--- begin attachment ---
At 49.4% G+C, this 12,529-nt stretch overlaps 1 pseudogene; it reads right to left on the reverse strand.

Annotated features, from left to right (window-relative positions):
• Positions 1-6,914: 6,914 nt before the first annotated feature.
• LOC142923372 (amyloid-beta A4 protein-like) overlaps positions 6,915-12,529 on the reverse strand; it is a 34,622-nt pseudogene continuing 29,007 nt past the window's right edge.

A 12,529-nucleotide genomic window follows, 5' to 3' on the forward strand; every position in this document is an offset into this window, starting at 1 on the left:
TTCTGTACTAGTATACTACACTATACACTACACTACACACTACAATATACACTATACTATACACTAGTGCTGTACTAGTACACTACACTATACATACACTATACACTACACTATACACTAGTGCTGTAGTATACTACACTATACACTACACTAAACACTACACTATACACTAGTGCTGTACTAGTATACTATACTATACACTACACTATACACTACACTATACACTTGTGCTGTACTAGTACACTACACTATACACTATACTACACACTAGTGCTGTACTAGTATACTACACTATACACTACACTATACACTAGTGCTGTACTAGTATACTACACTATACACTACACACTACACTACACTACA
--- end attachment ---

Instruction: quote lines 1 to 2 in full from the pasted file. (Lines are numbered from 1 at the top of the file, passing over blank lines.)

At 49.4% G+C, this 12,529-nt stretch overlaps 1 pseudogene; it reads right to left on the reverse strand.

Annotated features, from left to right (window-relative positions):